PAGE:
PMP is considered a rare disease with an estimated incidence rate between 1 and 4 people per million per year [7][8]. The diagnosis is frequently made after the age of 40 with a 2–3 × higher incidence in women [7][9]. Clinical presentation is quite variable [10]. Most patients are diagnosed through a laparotomy/laparoscopy performed for suspected appendicitis or peritonitis or other surgical procedures. In women, PMP is frequently diagnosed following investigations of an ovarian mass or for infertility. However, a significant number of PMP remains frequently asymptomatic for a long time, becoming evident only after radiological examination performed for other causes. In advanced stage, clinical presentation includes increased abdominal girth or ascites. In patients with suspected PMP, laparoscopy is the most sensitive method for diagnosis and staging. Laparoscopy allows for direct visualization of tumor nodules and for large-size biopsy, as the large areas of acellular tissue leads to a high risk of inconclusive diagnosis following radiologically-guided biopsy [11]. Computed tomography scan is considered the gold standard for PMP diagnosis and staging [12]. T1–T2 weighted magnetic resonance imaging scans are more sensitive in distinguishing between mucin and cellular tissue, while positron emission tomography is in general of little value as mucinous implants have a very low metabolic activity due to the paucity of tumoral cells [13]. Carcinoembryonic antigen (CEA), carbohydrate antigen 19.9 and 125 (CA19.9 and CA125) have a relative role in the diagnostic framework, but are more relevant as prognostic markers and for detecting early recurrence [12][14].

3. Current therapies

Historically, debulking surgery has been the mainstay of PMP treatment and the only available therapy able to guarantee long-term tumor control [15][16]. In the early nineties, an innovative locoregional approach was proposed by Sugarbaker [17], based on a more aggressive CytoReductive Surgery (CRS), consisting of multiple peritonectomies and visceral resections, combined with Hyperthermic IntraPEritoneal Chemotherapy (HIPEC). CRS/HIPEC has been shown to significantly improve disease control and overall survival, and it should be considered the standard of care for the majority of PMP patients within centers with experience in peritoneal tumor treatment [18]. CRS/HIPEC achieves currently the best locoregional disease control, with a median overall survival and progression-free survival rate of 16.3 years and 8.2 years, respectively [18]. In patients with recurrent and/or unresectable disease, surgery remains the best therapeutic option to palliate obstructive symptoms such as abdominal discomfort and pain. More recently, an innovative locoregional approach has been developed, the pressurized intraperitoneal aerosol chemotherapy (PIPAC), which has been introduced as palliative treatment for patients with unresectable peritoneal metastases [19]. PIPAC is a minimally invasive surgical technique for intraperitoneal drug delivery able to treat peritoneal cancer nodules of different origin (gastric, colorectal and ovary). It was shown to increase drug penetration without altering the distribution pattern in a swine model [20]. A present, although unfrequently used in PMP, it represents a promising approach for disease control in cases not eligible for radical surgery.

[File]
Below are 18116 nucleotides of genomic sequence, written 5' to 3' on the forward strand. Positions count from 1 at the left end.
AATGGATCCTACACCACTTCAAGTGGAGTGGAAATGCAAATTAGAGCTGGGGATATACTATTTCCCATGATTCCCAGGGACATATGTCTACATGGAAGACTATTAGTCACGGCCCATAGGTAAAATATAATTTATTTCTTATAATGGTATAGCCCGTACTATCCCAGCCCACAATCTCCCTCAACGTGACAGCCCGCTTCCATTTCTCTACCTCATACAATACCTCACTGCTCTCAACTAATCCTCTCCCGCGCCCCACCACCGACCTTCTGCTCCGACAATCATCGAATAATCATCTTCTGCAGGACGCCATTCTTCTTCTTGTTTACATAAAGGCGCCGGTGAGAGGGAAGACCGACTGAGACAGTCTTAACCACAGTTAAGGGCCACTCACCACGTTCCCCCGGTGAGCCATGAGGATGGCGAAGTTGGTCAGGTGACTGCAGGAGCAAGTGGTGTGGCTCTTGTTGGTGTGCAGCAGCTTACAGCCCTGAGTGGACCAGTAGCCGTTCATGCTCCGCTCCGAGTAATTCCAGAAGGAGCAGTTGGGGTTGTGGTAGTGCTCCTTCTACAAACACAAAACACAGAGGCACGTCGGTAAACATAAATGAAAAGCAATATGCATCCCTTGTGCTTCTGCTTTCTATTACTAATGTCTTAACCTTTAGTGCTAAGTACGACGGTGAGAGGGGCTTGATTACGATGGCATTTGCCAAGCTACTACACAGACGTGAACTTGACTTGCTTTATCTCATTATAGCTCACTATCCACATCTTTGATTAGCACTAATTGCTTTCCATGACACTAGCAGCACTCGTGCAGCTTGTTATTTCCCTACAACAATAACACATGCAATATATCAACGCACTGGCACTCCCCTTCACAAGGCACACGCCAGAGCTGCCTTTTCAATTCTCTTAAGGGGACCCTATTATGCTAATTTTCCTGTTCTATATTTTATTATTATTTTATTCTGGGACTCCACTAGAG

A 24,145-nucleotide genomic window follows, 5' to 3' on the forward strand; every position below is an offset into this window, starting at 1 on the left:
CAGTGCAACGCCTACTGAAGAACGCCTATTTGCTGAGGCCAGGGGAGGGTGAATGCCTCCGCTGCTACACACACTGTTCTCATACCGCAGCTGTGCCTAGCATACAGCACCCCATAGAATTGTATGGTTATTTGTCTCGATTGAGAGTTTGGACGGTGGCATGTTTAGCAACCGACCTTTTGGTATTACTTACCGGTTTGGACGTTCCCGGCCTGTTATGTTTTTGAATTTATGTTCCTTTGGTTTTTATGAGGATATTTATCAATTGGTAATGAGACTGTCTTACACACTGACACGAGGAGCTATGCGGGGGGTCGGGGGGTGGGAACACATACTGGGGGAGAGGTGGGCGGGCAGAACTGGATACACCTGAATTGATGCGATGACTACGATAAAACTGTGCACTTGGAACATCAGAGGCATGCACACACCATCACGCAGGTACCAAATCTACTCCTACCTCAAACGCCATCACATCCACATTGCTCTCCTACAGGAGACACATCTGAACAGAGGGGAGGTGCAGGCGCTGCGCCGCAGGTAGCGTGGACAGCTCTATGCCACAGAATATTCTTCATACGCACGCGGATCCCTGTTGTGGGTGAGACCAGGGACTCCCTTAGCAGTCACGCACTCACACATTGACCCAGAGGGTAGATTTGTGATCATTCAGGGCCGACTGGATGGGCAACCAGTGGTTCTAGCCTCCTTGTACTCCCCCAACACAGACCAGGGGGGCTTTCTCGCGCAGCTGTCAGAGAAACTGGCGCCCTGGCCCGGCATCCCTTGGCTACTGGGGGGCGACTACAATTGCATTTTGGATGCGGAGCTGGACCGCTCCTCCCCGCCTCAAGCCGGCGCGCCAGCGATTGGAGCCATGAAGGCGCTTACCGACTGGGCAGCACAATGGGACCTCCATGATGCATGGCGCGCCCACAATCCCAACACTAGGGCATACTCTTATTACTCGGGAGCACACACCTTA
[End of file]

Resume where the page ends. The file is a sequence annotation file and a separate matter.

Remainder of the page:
Systemic chemotherapy should be considered when CRS/HIPEC is not indicated due to comorbidities or unresectable disease, or in the case of recurrent PMP, for which iterative CRS/HIPEC is ineffective. However, limited data are available on the role of chemotherapy in PMP patients, who are generally considered unresponsive to standard 5-fluoropyrimidine-based regimens [21]. Even if the response rate in these cases is expected to be no more than 20%, systemic chemotherapy is the only treatment available to realistically obtain disease control in patients who are not candidates for CRS/HIPEC. The frequent KRAS mutations in PMP predict that therapy with EGFR-targeted agents, as demonstrated in CRC, is likely to be ineffective [22]. Likewise, BRAF-targeted therapy seems unlikely to be effective, as BRAF is rarely mutated in PMP.